Happy Monday, Goose Army! And welcome back to Das Goose!
Okay. Let’s cut the shit.
I like to tell friends the story about how–when I first started going to regular therapy (back when I was regularly going to therapy)–I got fired by my therapist for being a complete lost cause. But I never tell the whole story. Sure, I include the details about telling my therapist that he was useless and writing, um, that inappropriate check, but I never tell people the true catalyst for having a mental health professional tell me to not come back. Ever.
I mean, do you know what kind of jackhole you have to be to make a therapist say: “We can’t see you anymore”? Well, he didn’t even say it–he made his receptionist do the dirty work.
Anyhoozles…so, a little over fifteen years ago, I decided that my mental health was at a point where I needed medical/therapeutic intervention. I’d been living with anxiety and depression–as well as a plethora of self-destructive habits–for a very long time. I was at my breaking point.
I had one suicide attempt under my belt and was seriously considering revisiting that option to see if my skills in that field had improved.
So, I sought out my first therapist and visited my medical doctor at the time. My medical doctor immediately put me on a sedative and an SSRI (which caused me a considerable amount of shame, at which he just scoffed). A week later, I was attending my first individual counseling session. When I went into my therapist’s office, filled out the paperwork, then went into the inner office and sat down with the therapist, it immediately became clear that this fella loved psychotherapy/talk therapy. Old school psychotherapy. He basically just wanted to stare at me for forty-five minutes while I tried to think of what I should say. All I could think to say was: “Look fucker, I’m paying you fifty bucks after insurance, and if you expect me to pull some monologue out of my ass on the spot, you’re not really going to help my anxiety.” Yes, I had taken my sedative that day, so take that as you will.
Anyhoozles, after a few sessions like this, I realized that if I didn’t talk, my money was just going to waste. So, I talked. And in the course of my talking, my therapist picked up on the fact that I was worrying about things outside of my realm of control. I’m no expert, but that might be why my doctor had put me on Xanax? My therapist told me that I cared about so many things, why didn’t I make a list of things I didn’t care about as homework and bring it to our next session.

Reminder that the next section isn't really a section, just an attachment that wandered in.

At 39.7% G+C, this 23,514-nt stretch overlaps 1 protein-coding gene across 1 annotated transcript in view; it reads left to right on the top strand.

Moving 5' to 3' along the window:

So, completely disgusted with this fucker who thought he was Freud reincarnated, I went home and tried to make a list. For a week, I tried to make this fucking list about things that I didn’t care about. When I went back for my next appointment a week later, all I had managed to jot down was: “This goddamn list“. I handed him the list with a look similar to this:
My therapist didn’t really care for that item. But…that was all I had. And, that was pretty fucking honest, in my opinion. I cared about everything but making that dumb list. Needless to say, he was pretty put out with me. Then, when I gave my weekly monologue, in the middle of talking about two people in my life giving me grief, I asked him who was right in the situation. His response was, “I’m not here to assign blame or take sides, and…”, I cut him off and said, “Well, what the fuck am I paying you for then?”
When I left his office that day, his receptionist told me that they would not able to see me anymore because I was, “resistant to therapy”. So, when I wrote out my fifty-dollar check, in the memo line, I wrote: “For Sexual Favors.” Yeah. This was back when “checks” were a thing.
The check cleared the bank, don’t worry.
So…I ended up having to find a new therapist. And, unsurprisingly, the therapist who fired me hadn’t given me a referral. It’s important to point out that, at this juncture, my medical doctor was feeling pretty put out by me. Word travels in the medical world, and I was bitching and moaning about the Xanax and Paxil. They made me sleepy, they made me hungry (okay, hungrier), they made me not give a damn about anything–yet I was still anxious. Figure that one out. They made me more depressed than I was before. Bitch bitch bitch bitch bitch. It’s who I am as a person and the pills just intensified that aspect of my personality.
A few weeks after being fired by my first therapist, I begrudgingly went to another therapist. I was his last appointment of the day. It ended up being another dude who dressed like and put off an aura of someone who thought he was the 21st century Freud. As a bonus, this man also had the age and haircut to match. He was precious. But…my medical doctor was flustered with me, so I sat down in this man’s office and decided to just have the damn appointment. His first question was about why my last therapist had “fired” me.